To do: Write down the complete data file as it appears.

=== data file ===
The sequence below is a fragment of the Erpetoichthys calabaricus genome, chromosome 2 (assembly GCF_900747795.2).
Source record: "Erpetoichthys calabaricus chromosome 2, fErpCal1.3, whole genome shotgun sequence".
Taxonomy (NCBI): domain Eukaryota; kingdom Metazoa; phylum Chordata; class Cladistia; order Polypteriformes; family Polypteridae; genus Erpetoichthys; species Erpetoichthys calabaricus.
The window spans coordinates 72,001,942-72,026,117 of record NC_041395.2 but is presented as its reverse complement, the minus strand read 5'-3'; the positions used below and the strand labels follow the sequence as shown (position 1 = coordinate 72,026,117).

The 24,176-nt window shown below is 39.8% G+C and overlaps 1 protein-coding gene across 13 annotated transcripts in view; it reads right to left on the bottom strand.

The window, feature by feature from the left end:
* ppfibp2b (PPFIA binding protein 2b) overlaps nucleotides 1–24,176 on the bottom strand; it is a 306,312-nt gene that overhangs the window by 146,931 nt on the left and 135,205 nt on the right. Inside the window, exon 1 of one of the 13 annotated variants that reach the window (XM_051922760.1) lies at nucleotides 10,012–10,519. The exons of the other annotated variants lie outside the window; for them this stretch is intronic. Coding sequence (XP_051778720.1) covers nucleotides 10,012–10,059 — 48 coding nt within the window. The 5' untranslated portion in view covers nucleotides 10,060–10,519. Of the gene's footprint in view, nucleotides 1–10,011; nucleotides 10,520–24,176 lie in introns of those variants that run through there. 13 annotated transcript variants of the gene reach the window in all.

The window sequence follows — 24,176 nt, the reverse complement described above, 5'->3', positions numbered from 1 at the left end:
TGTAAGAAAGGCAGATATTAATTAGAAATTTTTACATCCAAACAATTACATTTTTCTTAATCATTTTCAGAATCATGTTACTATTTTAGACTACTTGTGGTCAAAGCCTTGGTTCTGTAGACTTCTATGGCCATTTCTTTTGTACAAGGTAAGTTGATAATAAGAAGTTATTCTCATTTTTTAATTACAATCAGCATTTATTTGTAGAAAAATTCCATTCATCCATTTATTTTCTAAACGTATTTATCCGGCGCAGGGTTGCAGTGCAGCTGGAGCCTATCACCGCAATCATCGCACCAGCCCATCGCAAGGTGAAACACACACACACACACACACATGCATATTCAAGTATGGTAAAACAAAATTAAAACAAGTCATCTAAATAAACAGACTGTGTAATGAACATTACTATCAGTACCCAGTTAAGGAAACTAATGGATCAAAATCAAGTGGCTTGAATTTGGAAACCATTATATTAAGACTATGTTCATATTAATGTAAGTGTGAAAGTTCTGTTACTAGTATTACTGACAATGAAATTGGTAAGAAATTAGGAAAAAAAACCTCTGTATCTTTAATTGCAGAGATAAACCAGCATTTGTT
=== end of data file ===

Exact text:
The sequence below is a fragment of the Erpetoichthys calabaricus genome, chromosome 2 (assembly GCF_900747795.2).
Source record: "Erpetoichthys calabaricus chromosome 2, fErpCal1.3, whole genome shotgun sequence".
Taxonomy (NCBI): domain Eukaryota; kingdom Metazoa; phylum Chordata; class Cladistia; order Polypteriformes; family Polypteridae; genus Erpetoichthys; species Erpetoichthys calabaricus.
The window spans coordinates 72,001,942-72,026,117 of record NC_041395.2 but is presented as its reverse complement, the minus strand read 5'-3'; the positions used below and the strand labels follow the sequence as shown (position 1 = coordinate 72,026,117).

The 24,176-nt window shown below is 39.8% G+C and overlaps 1 protein-coding gene across 13 annotated transcripts in view; it reads right to left on the bottom strand.

The window, feature by feature from the left end:
* ppfibp2b (PPFIA binding protein 2b) overlaps nucleotides 1–24,176 on the bottom strand; it is a 306,312-nt gene that overhangs the window by 146,931 nt on the left and 135,205 nt on the right. Inside the window, exon 1 of one of the 13 annotated variants that reach the window (XM_051922760.1) lies at nucleotides 10,012–10,519. The exons of the other annotated variants lie outside the window; for them this stretch is intronic. Coding sequence (XP_051778720.1) covers nucleotides 10,012–10,059 — 48 coding nt within the window. The 5' untranslated portion in view covers nucleotides 10,060–10,519. Of the gene's footprint in view, nucleotides 1–10,011; nucleotides 10,520–24,176 lie in introns of those variants that run through there. 13 annotated transcript variants of the gene reach the window in all.

The window sequence follows — 24,176 nt, the reverse complement described above, 5'->3', positions numbered from 1 at the left end:
TGTAAGAAAGGCAGATATTAATTAGAAATTTTTACATCCAAACAATTACATTTTTCTTAATCATTTTCAGAATCATGTTACTATTTTAGACTACTTGTGGTCAAAGCCTTGGTTCTGTAGACTTCTATGGCCATTTCTTTTGTACAAGGTAAGTTGATAATAAGAAGTTATTCTCATTTTTTAATTACAATCAGCATTTATTTGTAGAAAAATTCCATTCATCCATTTATTTTCTAAACGTATTTATCCGGCGCAGGGTTGCAGTGCAGCTGGAGCCTATCACCGCAATCATCGCACCAGCCCATCGCAAGGTGAAACACACACACACACACACACATGCATATTCAAGTATGGTAAAACAAAATTAAAACAAGTCATCTAAATAAACAGACTGTGTAATGAACATTACTATCAGTACCCAGTTAAGGAAACTAATGGATCAAAATCAAGTGGCTTGAATTTGGAAACCATTATATTAAGACTATGTTCATATTAATGTAAGTGTGAAAGTTCTGTTACTAGTATTACTGACAATGAAATTGGTAAGAAATTAGGAAAAAAAACCTCTGTATCTTTAATTGCAGAGATAAACCAGCATTTGTT